<b>Dynasticism and casteism: Death knell to democracy</b>

Dynasticism and casteism: Death knell to democracy

MV Kamath

Tamil Nadu’s Chief Minister J Jayalalithaa is not always very quotable. But what she said some time ago makes a lot of sense. “The average citizen” she is quoted as saying “feels there is no government at the Centre”. Those eight pregnant words tell the truth about the situation in Delhi as few other words would. The reasons are not far to seek. First is the role of the Prime Minister who is no leader in any sense of the term. A bureaucrat of long standing, he is the last man to inspire his countrymen. His dull voice, and his faceless bearing are enough to put anyone to sleep. He may last till 2014 as Prime Minister, but his term as the Prime Minister sends a clear message: Let no Party ever again nominate a bureaucrat to hold the Prime Minister’s post. Dr Manmohan Singh has turned out to be a one-man disaster.

Here is a man who at every stage of policy making has to look behind him to get the assent of his party leader. And this is Sonia Gandhi. She, it is plain for all to see, cannot relate to India. No one knows where she stands vis-à-vis Hinduism. Rahul Gandhi claims to be a Brahmin when he forgets that his grandmother, Indira, had married a Parsi and his own father, an Italian Catholic. Indira Gandhi was not averse to visiting temples. It seems she even made a point to visit them to affirm her identity as a Hindu. Where does Sonia stand? Has she anything, for example, to say about Swami Vivekananda, whose 120th death anniversary on July 4 called for comment?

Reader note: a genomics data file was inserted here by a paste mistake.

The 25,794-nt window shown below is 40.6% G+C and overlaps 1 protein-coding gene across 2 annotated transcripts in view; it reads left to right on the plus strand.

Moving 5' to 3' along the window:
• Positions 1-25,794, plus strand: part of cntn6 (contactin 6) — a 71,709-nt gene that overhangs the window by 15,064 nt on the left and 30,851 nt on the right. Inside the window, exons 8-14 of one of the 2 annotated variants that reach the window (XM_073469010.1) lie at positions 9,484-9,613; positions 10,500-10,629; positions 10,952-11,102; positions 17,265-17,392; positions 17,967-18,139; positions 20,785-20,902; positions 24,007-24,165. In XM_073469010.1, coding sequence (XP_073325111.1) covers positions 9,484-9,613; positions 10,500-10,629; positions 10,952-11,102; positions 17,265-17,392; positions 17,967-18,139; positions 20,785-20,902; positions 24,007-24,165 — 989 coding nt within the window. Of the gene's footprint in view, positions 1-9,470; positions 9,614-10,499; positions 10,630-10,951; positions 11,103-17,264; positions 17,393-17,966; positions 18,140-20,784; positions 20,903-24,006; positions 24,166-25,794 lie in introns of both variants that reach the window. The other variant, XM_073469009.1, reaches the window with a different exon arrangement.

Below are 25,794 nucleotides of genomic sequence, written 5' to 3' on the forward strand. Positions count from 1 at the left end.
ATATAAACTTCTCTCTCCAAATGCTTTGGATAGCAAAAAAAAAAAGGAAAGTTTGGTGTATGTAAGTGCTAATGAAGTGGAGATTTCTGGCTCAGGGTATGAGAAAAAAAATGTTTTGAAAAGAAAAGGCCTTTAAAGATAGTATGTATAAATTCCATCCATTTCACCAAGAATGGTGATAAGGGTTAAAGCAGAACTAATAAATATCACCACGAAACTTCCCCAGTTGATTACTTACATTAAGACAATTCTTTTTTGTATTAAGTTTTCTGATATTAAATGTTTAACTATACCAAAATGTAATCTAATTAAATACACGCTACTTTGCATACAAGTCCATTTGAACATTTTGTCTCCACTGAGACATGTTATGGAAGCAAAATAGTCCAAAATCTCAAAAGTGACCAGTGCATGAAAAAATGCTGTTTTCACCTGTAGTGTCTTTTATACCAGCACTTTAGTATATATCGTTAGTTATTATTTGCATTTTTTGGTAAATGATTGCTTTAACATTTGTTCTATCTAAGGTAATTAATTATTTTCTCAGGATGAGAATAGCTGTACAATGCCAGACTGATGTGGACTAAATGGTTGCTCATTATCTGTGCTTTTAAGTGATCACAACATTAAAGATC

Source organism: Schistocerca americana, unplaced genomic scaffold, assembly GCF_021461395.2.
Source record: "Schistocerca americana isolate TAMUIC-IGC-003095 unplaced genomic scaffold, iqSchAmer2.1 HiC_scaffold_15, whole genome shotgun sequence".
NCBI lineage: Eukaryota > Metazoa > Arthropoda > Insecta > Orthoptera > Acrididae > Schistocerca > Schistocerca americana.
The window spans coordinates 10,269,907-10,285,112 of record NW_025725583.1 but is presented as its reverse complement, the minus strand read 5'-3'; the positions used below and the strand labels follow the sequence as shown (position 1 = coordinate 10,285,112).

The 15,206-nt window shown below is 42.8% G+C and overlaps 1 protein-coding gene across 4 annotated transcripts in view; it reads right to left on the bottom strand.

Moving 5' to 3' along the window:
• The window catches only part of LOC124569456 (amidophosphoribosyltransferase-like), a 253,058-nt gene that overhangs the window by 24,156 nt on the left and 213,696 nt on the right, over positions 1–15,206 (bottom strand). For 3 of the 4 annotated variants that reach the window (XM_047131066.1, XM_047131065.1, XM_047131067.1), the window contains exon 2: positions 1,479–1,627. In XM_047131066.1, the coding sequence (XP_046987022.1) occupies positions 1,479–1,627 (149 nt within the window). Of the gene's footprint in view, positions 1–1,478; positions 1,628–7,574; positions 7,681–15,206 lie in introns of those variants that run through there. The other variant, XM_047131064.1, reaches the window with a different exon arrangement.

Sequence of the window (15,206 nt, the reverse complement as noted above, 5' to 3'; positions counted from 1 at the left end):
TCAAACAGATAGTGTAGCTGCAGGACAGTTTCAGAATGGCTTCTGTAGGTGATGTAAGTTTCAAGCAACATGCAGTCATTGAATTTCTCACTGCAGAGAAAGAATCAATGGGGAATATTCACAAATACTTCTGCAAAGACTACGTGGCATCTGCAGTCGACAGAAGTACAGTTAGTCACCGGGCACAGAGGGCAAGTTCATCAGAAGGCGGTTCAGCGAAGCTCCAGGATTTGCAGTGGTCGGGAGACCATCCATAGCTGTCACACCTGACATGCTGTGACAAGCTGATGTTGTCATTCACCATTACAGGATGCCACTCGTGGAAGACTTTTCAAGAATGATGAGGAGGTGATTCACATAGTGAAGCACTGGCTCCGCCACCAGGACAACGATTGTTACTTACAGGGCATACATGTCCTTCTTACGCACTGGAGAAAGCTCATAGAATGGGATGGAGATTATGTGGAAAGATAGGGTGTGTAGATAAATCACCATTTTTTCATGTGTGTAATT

Today, if anybody’s guidance and wisdom is needed, it is that of Swamiji who helped restore to India its self-respect. Can Sonia Gandhi ever relate even distantly to him? One suspects she cannot. For all her efforts to sound Indian she doesn’t represent the quintessential India. Only an India-born, Indian-bred has to lead the Congress. She has to go. The reason why the Congress turned to her in desperation is because the party felt lost with Sitaram Kesari in charge of it. in the first place, had Sanjay Gandhi not died in an accident it would invariably have been he who would have ultimately succeeded his mother.

Again, if Rajiv Gandhi had not been assassinated, Sonia would only have been a wife. If the Party turned out to be rudderless, it felt only a dynastic successor could keep it together. The trouble with Indian society is that – and history has shown it – it feels comfortable with dynastic rule. It has been ruled by Mughal emperors, Nizams, Nawabs, Maharajas and Peshwas. The  Hallmark of government was continuity. Son follows father even in elections to Parliament. That will explain why even today we have the Yadavs, the Scindias, the Ranes, the Deoras, the Hoodas and the Thakurs – a son succeeding his father. In Delhi it is not the Congress Party which rules, it is the high command which does. And there is resentment in the air. Only that can explain the total failure of the Congress in the recent elections, especially in Uttar Pradesh where it was decimated.